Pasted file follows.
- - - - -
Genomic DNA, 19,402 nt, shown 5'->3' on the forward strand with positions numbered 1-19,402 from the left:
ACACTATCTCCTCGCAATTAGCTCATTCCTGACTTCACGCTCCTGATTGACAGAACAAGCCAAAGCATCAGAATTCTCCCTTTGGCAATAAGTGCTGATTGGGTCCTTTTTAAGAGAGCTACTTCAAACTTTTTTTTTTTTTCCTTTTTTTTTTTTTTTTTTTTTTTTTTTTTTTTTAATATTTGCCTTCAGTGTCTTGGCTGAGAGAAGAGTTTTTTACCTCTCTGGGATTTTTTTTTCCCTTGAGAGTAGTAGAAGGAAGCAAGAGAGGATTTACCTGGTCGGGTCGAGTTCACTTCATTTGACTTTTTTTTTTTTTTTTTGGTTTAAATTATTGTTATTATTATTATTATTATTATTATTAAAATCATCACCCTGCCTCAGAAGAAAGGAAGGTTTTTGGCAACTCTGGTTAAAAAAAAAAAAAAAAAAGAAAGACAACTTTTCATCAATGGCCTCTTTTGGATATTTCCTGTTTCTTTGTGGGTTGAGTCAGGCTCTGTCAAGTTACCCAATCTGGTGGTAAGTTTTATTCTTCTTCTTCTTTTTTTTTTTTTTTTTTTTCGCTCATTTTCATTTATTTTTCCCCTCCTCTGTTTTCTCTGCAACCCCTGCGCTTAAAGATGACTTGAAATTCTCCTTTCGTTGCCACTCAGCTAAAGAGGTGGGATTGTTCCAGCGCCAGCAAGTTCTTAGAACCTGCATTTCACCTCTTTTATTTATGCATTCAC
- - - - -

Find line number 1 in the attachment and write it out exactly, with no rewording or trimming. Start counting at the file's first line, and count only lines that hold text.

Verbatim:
Genomic DNA, 19,402 nt, shown 5'->3' on the forward strand with positions numbered 1-19,402 from the left: